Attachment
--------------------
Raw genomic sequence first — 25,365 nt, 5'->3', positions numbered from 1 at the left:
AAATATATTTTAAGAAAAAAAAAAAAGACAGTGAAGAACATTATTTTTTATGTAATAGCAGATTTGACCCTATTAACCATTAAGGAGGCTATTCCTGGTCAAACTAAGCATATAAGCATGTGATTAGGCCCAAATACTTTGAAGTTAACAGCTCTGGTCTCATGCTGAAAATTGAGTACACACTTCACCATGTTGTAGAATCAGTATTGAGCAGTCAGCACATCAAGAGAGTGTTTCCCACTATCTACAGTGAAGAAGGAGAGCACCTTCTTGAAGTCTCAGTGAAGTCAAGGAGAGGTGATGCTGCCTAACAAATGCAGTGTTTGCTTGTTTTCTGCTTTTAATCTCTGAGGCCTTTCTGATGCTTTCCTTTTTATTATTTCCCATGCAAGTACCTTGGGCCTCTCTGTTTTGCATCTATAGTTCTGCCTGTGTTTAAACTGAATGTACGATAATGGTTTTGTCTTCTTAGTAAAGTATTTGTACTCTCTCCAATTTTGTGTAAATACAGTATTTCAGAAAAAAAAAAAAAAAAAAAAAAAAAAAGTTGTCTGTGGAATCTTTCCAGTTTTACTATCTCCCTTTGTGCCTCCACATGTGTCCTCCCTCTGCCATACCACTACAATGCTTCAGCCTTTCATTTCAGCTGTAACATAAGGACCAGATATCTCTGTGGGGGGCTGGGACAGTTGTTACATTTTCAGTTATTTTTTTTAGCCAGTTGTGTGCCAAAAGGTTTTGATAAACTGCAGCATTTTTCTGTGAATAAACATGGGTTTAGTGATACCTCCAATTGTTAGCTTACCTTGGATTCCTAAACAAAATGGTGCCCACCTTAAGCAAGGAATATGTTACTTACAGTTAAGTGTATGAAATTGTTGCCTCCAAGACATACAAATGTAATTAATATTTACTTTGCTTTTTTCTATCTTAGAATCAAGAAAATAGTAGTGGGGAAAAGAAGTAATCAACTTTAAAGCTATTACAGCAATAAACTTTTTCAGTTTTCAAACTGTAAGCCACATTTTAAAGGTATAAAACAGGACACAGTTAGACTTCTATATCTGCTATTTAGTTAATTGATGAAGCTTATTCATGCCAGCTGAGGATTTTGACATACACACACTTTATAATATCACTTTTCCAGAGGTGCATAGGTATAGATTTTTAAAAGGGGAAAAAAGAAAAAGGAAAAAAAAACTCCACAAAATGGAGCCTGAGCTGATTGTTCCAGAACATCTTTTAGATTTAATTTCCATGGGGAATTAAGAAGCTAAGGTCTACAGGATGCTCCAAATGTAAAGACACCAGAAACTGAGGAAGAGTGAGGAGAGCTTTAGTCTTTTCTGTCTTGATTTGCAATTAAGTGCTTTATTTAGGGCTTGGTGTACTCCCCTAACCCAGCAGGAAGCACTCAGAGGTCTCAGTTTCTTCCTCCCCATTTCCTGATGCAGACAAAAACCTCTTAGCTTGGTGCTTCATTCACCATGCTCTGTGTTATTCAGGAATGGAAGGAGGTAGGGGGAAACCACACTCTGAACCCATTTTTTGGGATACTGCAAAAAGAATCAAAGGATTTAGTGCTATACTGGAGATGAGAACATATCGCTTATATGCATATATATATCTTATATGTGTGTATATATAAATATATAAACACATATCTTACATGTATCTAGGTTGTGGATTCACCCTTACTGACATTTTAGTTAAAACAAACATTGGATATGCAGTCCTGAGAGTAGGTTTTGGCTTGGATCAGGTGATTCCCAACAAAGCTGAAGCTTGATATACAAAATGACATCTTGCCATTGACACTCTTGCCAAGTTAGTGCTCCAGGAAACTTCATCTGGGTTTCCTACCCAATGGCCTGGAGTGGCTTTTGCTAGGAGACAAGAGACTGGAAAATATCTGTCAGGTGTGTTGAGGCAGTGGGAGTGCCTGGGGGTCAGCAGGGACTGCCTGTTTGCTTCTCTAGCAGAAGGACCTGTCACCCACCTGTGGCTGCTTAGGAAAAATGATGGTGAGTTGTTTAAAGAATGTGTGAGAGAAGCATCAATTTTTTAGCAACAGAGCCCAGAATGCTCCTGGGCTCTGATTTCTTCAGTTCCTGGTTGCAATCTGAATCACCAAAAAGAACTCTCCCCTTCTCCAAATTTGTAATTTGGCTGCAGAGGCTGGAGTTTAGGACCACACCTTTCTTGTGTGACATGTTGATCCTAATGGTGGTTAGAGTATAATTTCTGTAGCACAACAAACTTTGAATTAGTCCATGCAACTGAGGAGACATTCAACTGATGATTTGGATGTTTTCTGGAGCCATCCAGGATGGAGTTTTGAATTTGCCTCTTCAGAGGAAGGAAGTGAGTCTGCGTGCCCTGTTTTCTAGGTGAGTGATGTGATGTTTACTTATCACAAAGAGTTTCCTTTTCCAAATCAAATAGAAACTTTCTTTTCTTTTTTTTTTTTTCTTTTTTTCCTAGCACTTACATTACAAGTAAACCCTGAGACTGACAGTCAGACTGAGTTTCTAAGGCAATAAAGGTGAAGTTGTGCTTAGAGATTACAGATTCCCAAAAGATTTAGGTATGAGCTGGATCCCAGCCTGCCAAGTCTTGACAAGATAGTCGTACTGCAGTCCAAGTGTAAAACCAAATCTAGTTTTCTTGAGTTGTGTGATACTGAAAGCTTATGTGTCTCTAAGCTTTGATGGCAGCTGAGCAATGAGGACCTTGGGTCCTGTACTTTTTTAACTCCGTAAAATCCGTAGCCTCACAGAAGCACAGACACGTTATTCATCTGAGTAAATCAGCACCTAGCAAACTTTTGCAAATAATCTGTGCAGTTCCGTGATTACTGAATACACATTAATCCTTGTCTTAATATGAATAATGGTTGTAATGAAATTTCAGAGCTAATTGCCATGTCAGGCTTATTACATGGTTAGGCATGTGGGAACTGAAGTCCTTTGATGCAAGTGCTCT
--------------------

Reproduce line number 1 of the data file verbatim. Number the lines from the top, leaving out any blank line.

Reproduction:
Raw genomic sequence first — 25,365 nt, 5'->3', positions numbered from 1 at the left: